Dear Hack: Some of this is about physics and some of this is about business. First, the latter: If you want to sell clubs these days, particularly irons, you have to have technology that generates ball speed that shows up on a launch monitor. More ball speed means more distance. Of course, the easiest and fastest way to generate ball speed is not some super thin, heat-treated magic steel alloy. It’s by making your 7-iron stronger lofted than someone else’s. We’ve even heard some manufacturers have taken to retool their demo clubs to a stronger loft than their standard just so they can better compete with other companies’ lower lofts. Messy, of course, when the 7-iron you got fit for in the shop is longer than the 7-iron that you actually buy, but that’s why you should ask an extra question or two about the lofts of the irons you’re testing. Not all 7-irons are, well, 7-irons.
Still, there also is some serious physics happening here. As club technologies have allowed for the center of gravity to get lower (leading in some cases to higher launch), an iron can then be designed with a stronger loft that takes advantage of that higher launch. Faster ball speed with the same or higher launch means more distance and a better landing trajectory. That’s why when you start seriously testing potential new irons, don’t just look at distance. Use the modern technology of a launch monitor to assess those landing angles. Ideally, you want your shots to have a landing angle of more than 45 degrees for best performance coming into a green. The one problem with these stronger lofts in your middle irons: Bad distance gaps in your short irons. If the set you’re eyeballing features a pitching wedge with less than 45 degrees of loft, our recommendation is to add another wedge every 4-5 degrees. The more full swings you can make at the short end of the set, the more scoring you’ll be doing with the scoring clubs.
If I’m measured at a D3 swingweight for a driver, should I apply that same weight to all clubs I buy? —@NBMH1
Although it certainly would seem logical that you would want all of your clubs to effectively feel the same as you swing them, fact is, from doing dozens of What’s In My Bags with tour pros for Golf Digest, we’ve seen it both ways. Some players like to keep all their swingweights the same (although sand and lob wedges tend to have a heavier swingweight), while some have numerous different swingweights with their clubs. Tony Finau, for instance, is D-6+ in his driver and D-4 in his fairway wood, although they rarely vary widely. So although consistency is generally a good thing, it’s not an absolute. If it feels good to you when you’re swinging it, there’s probably not much need to mess around with it.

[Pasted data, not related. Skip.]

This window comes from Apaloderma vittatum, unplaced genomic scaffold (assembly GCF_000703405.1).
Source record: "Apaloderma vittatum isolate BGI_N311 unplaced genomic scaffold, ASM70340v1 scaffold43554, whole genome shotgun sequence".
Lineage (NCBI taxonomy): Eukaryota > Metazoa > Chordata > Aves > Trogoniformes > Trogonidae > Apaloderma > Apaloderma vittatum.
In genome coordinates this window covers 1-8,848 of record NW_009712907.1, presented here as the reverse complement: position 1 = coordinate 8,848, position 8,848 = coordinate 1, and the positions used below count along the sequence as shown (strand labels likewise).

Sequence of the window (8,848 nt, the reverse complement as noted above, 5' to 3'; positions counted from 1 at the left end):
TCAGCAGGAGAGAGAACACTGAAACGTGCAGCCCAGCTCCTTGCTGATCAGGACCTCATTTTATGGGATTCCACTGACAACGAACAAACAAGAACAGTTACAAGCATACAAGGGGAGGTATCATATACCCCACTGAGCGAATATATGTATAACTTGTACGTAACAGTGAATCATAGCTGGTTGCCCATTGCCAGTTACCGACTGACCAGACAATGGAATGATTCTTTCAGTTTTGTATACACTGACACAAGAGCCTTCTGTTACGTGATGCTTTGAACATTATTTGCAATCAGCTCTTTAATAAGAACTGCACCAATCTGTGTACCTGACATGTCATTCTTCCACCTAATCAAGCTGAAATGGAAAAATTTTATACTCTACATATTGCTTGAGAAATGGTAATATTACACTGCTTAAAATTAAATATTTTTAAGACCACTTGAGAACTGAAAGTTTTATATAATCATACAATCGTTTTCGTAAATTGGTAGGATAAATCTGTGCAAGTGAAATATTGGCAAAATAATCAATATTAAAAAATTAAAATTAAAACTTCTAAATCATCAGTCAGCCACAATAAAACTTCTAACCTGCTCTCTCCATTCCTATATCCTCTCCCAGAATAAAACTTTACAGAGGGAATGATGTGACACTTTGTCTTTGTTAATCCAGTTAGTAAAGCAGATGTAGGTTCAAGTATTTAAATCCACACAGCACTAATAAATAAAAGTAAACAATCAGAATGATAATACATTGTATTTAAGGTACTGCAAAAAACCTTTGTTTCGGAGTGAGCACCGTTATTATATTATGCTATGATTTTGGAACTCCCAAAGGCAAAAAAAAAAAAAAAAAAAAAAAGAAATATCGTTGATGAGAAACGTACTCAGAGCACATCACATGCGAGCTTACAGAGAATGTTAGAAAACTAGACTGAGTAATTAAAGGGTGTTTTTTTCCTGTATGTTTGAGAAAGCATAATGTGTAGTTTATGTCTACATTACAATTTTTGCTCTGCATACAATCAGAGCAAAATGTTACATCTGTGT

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Have the changes in wedge grooves in the last six years made a significant difference? —@cfkuon
Actually, the new regulations on grooves went into effect in 2010, so it has been almost 10 years that wedge designers have been working within the new framework. It’s interesting that back then the rule was viewed as spin Armageddon. Phil Mickelson and Padraig Harrington started using original Ping Eye2 lob wedges because its grooves were grandfathered in and Stewart Cink even went so far as to practice with duct tape on the face of his wedges, feeling that would be the equivalent of the new, less-aggressive grooves. But club designers are smart people and as many of them will tell you, while they don’t like to have design within a box, a new rule always provides an opportunity to best figure out how to design within it. That’s what has happened here. Today golfers still apply plenty of spin to the ball and can hit pretty much all the shots they need to. Designers have explored areas such as edge radius and surface roughness, making designs with more grooves closer together and ones that even employ a half-groove on the bottom of the face to squeeze out as many revolutions per minute of spin they can. A significant difference? That might actually be an understatement.